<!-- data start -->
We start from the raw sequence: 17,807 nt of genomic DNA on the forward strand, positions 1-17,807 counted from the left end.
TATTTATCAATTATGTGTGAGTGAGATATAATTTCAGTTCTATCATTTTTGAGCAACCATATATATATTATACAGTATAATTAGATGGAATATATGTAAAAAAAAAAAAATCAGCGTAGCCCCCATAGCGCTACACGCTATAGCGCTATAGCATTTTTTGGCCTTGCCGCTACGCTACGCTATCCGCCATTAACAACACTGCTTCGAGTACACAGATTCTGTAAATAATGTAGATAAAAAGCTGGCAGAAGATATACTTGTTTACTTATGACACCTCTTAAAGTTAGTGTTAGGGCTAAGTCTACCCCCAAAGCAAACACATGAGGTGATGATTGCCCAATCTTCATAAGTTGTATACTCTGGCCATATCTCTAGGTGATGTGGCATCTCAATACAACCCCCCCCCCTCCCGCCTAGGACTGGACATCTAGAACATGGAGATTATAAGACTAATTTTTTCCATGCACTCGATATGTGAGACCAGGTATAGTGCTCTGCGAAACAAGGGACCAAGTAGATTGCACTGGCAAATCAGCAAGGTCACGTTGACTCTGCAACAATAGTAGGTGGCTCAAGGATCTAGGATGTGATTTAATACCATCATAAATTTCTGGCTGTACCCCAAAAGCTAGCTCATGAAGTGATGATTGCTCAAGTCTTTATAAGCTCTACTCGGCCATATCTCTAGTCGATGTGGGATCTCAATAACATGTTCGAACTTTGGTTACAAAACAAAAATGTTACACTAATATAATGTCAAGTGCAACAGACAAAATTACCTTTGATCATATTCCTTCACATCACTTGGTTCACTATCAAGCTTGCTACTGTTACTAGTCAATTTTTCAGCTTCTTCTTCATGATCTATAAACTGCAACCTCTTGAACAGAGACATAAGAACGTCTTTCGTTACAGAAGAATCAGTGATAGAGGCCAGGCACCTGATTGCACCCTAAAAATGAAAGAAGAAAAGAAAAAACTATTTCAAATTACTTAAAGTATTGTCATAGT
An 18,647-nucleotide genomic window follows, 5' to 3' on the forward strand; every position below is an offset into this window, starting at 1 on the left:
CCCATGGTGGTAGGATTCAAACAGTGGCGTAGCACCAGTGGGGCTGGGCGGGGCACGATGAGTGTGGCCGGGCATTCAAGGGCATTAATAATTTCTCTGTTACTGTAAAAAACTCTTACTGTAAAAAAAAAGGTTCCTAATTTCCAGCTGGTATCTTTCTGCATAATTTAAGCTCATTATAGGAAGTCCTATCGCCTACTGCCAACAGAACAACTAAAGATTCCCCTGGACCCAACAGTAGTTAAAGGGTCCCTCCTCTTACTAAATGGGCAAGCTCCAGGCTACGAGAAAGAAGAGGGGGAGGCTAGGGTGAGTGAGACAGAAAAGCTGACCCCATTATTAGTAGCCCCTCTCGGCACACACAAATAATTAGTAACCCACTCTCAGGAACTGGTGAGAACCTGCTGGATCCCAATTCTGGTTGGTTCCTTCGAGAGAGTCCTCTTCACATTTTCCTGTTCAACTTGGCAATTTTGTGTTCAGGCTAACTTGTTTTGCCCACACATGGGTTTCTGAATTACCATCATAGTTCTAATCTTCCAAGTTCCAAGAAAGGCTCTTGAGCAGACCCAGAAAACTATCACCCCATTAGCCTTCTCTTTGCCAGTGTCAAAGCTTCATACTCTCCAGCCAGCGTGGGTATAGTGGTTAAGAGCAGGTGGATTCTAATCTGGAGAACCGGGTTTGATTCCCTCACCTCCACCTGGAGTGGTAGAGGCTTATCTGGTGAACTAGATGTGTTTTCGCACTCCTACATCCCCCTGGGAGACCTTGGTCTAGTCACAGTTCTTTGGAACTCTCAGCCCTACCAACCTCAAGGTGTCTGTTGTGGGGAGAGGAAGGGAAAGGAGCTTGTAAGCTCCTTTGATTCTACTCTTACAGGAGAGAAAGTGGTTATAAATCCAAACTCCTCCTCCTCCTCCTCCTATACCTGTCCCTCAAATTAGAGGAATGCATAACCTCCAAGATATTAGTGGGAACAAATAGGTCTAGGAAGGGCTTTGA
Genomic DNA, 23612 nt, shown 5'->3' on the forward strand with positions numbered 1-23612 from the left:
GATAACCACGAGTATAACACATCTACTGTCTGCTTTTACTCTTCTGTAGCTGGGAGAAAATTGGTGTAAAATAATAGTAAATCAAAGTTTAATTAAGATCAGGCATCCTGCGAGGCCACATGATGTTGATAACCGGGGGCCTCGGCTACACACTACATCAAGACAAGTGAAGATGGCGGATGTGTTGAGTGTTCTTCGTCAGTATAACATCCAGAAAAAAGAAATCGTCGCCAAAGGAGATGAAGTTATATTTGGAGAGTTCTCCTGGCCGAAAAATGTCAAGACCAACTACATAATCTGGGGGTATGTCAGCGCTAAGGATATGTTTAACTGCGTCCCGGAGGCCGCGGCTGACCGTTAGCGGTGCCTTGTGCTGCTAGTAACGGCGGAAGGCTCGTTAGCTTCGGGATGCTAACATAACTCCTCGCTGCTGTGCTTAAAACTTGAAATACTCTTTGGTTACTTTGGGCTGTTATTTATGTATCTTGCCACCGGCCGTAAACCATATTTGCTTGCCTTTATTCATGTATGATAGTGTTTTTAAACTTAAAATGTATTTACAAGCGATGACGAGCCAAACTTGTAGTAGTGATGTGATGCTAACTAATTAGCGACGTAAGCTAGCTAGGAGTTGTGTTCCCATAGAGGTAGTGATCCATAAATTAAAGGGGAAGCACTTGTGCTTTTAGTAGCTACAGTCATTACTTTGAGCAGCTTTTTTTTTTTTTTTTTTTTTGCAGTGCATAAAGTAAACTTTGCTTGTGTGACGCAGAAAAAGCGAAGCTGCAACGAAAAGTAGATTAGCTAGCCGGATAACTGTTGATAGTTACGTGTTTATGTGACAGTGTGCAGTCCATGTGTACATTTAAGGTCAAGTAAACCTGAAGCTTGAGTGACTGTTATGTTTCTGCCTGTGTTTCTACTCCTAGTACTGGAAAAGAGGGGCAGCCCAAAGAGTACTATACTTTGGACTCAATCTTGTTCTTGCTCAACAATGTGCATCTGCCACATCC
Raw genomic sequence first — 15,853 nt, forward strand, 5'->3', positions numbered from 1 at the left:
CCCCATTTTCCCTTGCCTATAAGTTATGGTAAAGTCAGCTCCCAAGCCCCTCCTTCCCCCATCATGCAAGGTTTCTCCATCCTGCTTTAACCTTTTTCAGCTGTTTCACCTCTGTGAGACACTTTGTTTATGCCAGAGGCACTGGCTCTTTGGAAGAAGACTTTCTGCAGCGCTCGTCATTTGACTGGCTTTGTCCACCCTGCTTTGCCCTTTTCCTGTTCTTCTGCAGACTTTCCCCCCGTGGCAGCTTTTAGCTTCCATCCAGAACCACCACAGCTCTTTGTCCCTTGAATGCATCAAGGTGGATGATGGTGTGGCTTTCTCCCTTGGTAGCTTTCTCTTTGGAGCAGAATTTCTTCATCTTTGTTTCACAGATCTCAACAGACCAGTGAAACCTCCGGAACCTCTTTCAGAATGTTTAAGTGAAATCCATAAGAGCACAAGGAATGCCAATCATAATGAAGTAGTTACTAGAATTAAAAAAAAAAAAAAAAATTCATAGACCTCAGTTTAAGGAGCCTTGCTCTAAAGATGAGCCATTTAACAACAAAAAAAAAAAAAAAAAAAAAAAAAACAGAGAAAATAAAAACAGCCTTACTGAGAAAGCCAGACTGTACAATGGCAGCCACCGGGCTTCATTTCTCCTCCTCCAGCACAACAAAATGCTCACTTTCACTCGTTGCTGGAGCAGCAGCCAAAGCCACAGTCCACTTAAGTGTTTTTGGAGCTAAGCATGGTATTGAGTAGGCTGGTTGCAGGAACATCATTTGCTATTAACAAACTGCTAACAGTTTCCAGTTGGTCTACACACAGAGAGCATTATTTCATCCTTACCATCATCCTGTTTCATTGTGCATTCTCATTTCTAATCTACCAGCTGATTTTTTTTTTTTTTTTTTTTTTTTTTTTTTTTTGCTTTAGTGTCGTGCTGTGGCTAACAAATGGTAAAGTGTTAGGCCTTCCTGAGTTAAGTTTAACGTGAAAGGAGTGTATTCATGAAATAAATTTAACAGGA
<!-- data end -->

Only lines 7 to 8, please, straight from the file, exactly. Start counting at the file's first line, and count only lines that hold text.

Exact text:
Raw genomic sequence first — 15,853 nt, forward strand, 5'->3', positions numbered from 1 at the left:
CCCCATTTTCCCTTGCCTATAAGTTATGGTAAAGTCAGCTCCCAAGCCCCTCCTTCCCCCATCATGCAAGGTTTCTCCATCCTGCTTTAACCTTTTTCAGCTGTTTCACCTCTGTGAGACACTTTGTTTATGCCAGAGGCACTGGCTCTTTGGAAGAAGACTTTCTGCAGCGCTCGTCATTTGACTGGCTTTGTCCACCCTGCTTTGCCCTTTTCCTGTTCTTCTGCAGACTTTCCCCCCGTGGCAGCTTTTAGCTTCCATCCAGAACCACCACAGCTCTTTGTCCCTTGAATGCATCAAGGTGGATGATGGTGTGGCTTTCTCCCTTGGTAGCTTTCTCTTTGGAGCAGAATTTCTTCATCTTTGTTTCACAGATCTCAACAGACCAGTGAAACCTCCGGAACCTCTTTCAGAATGTTTAAGTGAAATCCATAAGAGCACAAGGAATGCCAATCATAATGAAGTAGTTACTAGAATTAAAAAAAAAAAAAAAAATTCATAGACCTCAGTTTAAGGAGCCTTGCTCTAAAGATGAGCCATTTAACAACAAAAAAAAAAAAAAAAAAAAAAAAAACAGAGAAAATAAAAACAGCCTTACTGAGAAAGCCAGACTGTACAATGGCAGCCACCGGGCTTCATTTCTCCTCCTCCAGCACAACAAAATGCTCACTTTCACTCGTTGCTGGAGCAGCAGCCAAAGCCACAGTCCACTTAAGTGTTTTTGGAGCTAAGCATGGTATTGAGTAGGCTGGTTGCAGGAACATCATTTGCTATTAACAAACTGCTAACAGTTTCCAGTTGGTCTACACACAGAGAGCATTATTTCATCCTTACCATCATCCTGTTTCATTGTGCATTCTCATTTCTAATCTACCAGCTGATTTTTTTTTTTTTTTTTTTTTTTTTTTTTTTTTGCTTTAGTGTCGTGCTGTGGCTAACAAATGGTAAAGTGTTAGGCCTTCCTGAGTTAAGTTTAACGTGAAAGGAGTGTATTCATGAAATAAATTTAACAGGA